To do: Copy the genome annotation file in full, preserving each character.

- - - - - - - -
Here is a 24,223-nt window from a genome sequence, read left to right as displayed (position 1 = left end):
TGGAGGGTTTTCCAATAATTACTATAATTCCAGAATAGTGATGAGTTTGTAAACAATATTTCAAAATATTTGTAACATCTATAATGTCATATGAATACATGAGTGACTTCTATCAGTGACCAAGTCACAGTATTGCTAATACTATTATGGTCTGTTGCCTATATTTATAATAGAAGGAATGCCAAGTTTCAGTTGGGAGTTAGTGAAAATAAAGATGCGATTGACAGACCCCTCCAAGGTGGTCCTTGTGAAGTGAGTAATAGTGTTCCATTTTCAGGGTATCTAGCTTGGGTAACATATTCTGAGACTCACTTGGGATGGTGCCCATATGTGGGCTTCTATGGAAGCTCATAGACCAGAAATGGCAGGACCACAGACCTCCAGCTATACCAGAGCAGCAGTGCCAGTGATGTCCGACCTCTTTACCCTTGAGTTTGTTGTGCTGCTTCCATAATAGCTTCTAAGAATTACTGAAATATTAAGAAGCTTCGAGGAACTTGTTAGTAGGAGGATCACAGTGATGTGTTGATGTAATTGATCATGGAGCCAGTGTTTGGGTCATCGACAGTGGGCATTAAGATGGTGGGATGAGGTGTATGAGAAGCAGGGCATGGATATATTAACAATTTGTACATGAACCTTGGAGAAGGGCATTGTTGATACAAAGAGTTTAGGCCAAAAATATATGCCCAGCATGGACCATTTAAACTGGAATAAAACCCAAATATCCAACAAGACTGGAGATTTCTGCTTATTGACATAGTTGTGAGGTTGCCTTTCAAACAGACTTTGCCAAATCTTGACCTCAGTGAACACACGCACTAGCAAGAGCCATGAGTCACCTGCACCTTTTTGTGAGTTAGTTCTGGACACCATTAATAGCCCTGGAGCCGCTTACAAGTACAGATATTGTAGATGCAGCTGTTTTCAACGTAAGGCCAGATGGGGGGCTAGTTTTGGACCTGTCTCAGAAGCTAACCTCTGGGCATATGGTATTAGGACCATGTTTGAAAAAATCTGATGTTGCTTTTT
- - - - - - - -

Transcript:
Here is a 24,223-nt window from a genome sequence, read left to right as displayed (position 1 = left end):
TGGAGGGTTTTCCAATAATTACTATAATTCCAGAATAGTGATGAGTTTGTAAACAATATTTCAAAATATTTGTAACATCTATAATGTCATATGAATACATGAGTGACTTCTATCAGTGACCAAGTCACAGTATTGCTAATACTATTATGGTCTGTTGCCTATATTTATAATAGAAGGAATGCCAAGTTTCAGTTGGGAGTTAGTGAAAATAAAGATGCGATTGACAGACCCCTCCAAGGTGGTCCTTGTGAAGTGAGTAATAGTGTTCCATTTTCAGGGTATCTAGCTTGGGTAACATATTCTGAGACTCACTTGGGATGGTGCCCATATGTGGGCTTCTATGGAAGCTCATAGACCAGAAATGGCAGGACCACAGACCTCCAGCTATACCAGAGCAGCAGTGCCAGTGATGTCCGACCTCTTTACCCTTGAGTTTGTTGTGCTGCTTCCATAATAGCTTCTAAGAATTACTGAAATATTAAGAAGCTTCGAGGAACTTGTTAGTAGGAGGATCACAGTGATGTGTTGATGTAATTGATCATGGAGCCAGTGTTTGGGTCATCGACAGTGGGCATTAAGATGGTGGGATGAGGTGTATGAGAAGCAGGGCATGGATATATTAACAATTTGTACATGAACCTTGGAGAAGGGCATTGTTGATACAAAGAGTTTAGGCCAAAAATATATGCCCAGCATGGACCATTTAAACTGGAATAAAACCCAAATATCCAACAAGACTGGAGATTTCTGCTTATTGACATAGTTGTGAGGTTGCCTTTCAAACAGACTTTGCCAAATCTTGACCTCAGTGAACACACGCACTAGCAAGAGCCATGAGTCACCTGCACCTTTTTGTGAGTTAGTTCTGGACACCATTAATAGCCCTGGAGCCGCTTACAAGTACAGATATTGTAGATGCAGCTGTTTTCAACGTAAGGCCAGATGGGGGGCTAGTTTTGGACCTGTCTCAGAAGCTAACCTCTGGGCATATGGTATTAGGACCATGTTTGAAAAAATCTGATGTTGCTTTTT